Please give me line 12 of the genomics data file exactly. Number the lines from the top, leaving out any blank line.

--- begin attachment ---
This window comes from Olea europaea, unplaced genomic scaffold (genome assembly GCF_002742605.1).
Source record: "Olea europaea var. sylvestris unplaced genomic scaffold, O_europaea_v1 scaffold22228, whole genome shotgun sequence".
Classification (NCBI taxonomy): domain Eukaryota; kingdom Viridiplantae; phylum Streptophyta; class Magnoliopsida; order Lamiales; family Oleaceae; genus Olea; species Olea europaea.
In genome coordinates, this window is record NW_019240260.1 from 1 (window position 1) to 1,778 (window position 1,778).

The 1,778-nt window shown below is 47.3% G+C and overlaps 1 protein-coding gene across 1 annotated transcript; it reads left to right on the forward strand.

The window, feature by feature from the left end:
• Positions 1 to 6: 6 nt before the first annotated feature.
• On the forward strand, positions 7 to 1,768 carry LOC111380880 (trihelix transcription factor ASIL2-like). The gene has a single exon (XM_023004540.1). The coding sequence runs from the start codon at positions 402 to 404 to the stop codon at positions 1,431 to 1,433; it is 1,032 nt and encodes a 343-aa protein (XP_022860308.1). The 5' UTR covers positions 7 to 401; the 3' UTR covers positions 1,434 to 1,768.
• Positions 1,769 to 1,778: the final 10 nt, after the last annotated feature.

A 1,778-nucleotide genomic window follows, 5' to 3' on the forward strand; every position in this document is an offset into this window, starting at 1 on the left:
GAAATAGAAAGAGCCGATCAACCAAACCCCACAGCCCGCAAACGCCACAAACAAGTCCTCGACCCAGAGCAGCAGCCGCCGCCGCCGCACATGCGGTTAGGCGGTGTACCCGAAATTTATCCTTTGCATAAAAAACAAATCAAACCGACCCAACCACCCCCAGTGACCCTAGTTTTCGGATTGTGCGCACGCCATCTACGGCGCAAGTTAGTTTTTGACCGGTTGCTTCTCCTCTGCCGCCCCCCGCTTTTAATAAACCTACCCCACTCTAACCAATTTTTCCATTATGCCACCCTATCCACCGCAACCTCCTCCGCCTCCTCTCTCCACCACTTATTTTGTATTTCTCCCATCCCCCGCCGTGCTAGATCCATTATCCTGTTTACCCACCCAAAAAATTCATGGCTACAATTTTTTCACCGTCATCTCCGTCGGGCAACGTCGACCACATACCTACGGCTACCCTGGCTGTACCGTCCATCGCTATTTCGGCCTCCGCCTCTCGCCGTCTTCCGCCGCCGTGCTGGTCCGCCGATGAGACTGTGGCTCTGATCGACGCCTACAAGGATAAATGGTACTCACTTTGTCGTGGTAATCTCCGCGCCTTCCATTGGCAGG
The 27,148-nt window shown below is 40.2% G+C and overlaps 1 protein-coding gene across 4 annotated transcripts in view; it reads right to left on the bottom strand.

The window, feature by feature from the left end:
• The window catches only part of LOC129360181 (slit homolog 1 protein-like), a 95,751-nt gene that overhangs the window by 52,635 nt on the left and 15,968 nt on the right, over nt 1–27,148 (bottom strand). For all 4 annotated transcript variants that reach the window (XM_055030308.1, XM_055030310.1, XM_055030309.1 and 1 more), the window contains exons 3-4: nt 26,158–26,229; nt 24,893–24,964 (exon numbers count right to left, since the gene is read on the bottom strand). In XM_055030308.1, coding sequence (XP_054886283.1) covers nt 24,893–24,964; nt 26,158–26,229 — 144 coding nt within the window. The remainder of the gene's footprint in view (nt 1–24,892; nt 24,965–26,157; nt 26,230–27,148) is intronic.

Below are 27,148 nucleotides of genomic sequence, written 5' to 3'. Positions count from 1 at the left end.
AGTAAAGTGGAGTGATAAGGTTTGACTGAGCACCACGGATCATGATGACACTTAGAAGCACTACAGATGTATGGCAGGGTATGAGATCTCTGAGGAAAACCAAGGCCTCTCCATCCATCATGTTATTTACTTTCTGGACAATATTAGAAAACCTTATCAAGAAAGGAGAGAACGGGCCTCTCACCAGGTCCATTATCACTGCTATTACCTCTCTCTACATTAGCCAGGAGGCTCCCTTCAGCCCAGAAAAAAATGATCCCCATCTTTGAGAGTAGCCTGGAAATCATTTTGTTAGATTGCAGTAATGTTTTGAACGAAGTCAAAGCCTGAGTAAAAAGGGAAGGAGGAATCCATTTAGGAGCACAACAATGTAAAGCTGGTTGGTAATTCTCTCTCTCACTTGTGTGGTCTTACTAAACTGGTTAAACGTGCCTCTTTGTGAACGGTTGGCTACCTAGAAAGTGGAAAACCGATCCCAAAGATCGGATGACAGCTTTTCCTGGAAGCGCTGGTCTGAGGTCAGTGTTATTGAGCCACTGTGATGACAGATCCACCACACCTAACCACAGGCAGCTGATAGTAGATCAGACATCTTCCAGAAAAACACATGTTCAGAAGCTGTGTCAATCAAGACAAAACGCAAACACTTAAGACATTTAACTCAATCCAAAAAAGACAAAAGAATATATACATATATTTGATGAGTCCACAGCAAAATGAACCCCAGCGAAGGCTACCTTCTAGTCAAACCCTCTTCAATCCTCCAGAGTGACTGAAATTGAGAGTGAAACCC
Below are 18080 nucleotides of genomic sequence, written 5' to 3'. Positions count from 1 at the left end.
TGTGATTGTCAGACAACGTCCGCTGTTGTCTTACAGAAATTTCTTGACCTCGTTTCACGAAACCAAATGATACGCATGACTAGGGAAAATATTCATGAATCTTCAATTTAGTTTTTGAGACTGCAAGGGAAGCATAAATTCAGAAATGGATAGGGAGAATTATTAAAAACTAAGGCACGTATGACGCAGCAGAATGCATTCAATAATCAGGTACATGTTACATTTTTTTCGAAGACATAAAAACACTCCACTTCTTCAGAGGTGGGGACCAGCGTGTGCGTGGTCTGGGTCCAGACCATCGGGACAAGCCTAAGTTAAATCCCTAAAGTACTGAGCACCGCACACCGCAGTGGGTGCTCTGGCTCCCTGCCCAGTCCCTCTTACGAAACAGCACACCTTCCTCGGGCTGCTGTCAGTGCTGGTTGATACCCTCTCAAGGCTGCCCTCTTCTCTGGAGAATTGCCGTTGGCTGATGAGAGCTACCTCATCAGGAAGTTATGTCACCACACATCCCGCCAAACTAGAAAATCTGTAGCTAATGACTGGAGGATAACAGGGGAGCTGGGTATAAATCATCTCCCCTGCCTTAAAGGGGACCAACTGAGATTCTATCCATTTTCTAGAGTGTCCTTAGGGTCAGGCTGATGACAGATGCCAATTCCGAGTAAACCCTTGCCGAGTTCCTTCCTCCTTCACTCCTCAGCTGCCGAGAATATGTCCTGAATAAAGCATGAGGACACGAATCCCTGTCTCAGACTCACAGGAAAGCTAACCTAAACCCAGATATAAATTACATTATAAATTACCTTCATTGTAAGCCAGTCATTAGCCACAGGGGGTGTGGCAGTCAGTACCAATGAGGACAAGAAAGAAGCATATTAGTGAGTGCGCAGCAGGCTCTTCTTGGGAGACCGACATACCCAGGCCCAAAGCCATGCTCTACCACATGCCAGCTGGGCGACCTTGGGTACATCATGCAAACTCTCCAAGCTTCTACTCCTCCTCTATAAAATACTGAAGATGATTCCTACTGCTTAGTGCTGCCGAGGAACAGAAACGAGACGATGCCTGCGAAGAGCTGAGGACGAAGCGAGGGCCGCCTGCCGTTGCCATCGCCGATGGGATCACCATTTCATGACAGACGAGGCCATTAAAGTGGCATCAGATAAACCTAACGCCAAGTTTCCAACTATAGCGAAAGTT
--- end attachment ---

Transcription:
The 27,148-nt window shown below is 40.2% G+C and overlaps 1 protein-coding gene across 4 annotated transcripts in view; it reads right to left on the bottom strand.